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tv   Wolf  CNN  April 27, 2018 10:00am-11:00am PDT

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ioner comes downy odor protect with 24-hour odor protection. downy's powerful formula conditions fibers to lock out odors all day. hey, your shirt's making me hungry. ha ha, derek. downy and it's done. hello, i'm jim sciutto in for wolf blitzer. it's 8:00 p.m. in moscow, 3:00 p.m. in the demilitarized world. thank you for joining us, wherever you are. one of the meetings at the center of robert mueller's investigation. according to a new report, the russian lawyer who went to trump tower said she is, quote, an informant and closer to the kremlin than previously disclosed. plus republicans on the house intelligence committee are releasing their disputed report
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on the russia investigation. why they think trump exercised poor judgment. and north korea vows to meet with peace and demdemilita ri e ze -- while the welcome has been very different, the issues have very much the same. iran, syria and trade. >> we're working on a lot of different subjects including trade, including nato, including military of all types, and we have a really great relationship, and we actually have had a great relationship right from the beginning, but some people didn't understand that. but we understand it, and that's what's important. i think we'll be talking about
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iran, probably, but i don't necessarily expect it one way or the other. i know we'll have a very good discussion with iran. as i did with emmanuel who just left, the president of france. we'll be having discussions on iran, we'll be having discussions on trade, we'll be having various discussions. >> cnn white house correspondent pamela brown is live at the white house. pamela, we will hear from both president trump and angela merkel later this hour, but we have breaking news on the administration and iran. >> reporter: that's right. as the president meets with german chancellor angela merkel, right now, jim, the president's newly confirmed secretary of state mike pompeo making some news on it rthe iran deal sayin it's highly unlikely president trump will stay in the iran deal absent some substantial fixes and overcoming some shortcomings. some of the sticky points of this administration has been the war on terrorism and about the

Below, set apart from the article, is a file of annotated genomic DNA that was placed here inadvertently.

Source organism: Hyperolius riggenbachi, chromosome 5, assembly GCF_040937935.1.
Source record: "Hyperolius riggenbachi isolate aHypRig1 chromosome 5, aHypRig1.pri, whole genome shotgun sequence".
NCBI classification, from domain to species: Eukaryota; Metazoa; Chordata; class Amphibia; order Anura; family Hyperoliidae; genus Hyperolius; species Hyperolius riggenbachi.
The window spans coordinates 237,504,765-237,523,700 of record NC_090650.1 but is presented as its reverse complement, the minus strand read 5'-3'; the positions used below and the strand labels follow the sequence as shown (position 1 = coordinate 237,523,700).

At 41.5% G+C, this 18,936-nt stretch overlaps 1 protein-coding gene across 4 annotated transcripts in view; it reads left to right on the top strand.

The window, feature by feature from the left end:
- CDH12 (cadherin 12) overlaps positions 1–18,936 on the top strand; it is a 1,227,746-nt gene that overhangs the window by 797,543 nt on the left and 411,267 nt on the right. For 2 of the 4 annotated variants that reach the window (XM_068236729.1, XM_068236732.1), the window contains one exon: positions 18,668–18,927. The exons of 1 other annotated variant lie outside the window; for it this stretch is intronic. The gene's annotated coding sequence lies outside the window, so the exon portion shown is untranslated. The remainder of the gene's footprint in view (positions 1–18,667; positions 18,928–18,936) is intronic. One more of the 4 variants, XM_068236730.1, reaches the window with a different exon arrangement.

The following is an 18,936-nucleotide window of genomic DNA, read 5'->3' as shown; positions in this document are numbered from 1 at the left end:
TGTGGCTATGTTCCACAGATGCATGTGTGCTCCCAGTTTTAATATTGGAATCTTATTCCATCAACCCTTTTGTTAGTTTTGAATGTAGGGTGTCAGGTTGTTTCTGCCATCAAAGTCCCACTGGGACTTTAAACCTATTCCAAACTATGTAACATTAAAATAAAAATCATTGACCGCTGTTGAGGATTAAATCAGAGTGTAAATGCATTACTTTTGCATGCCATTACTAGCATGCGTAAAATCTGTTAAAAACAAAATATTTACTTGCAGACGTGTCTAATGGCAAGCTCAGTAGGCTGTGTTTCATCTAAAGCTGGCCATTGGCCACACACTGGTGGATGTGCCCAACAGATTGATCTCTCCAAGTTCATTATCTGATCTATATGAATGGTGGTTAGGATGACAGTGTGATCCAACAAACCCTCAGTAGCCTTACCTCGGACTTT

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deal being up in ten years. here's what mike pompeo had to say about that. >> i'm confident that will be a topic on my trip to the middle east as well, not only expressing concerns that president trump has expressed consistently but talking about ways to potentially address those shortcomings. we may find a temporary solution to vet flaws that president trump has identified for a long time now. you asked if we talked about the decision. there's been no decision made, so the team is working, and i'm sure we'll have lots of conversations to deliver what the president has made clear. absent a substantial fix, absent overcoming the shortcomings, the flaws of the deal, he is unlikely to stay in that deal past this may. >> so as he pointed out there, time is of the essence here, jim, because may really is the deadline for what the administration has said to reimpose sanctions to pull out of the deal. you can imagine as the president meets with angela merkel, this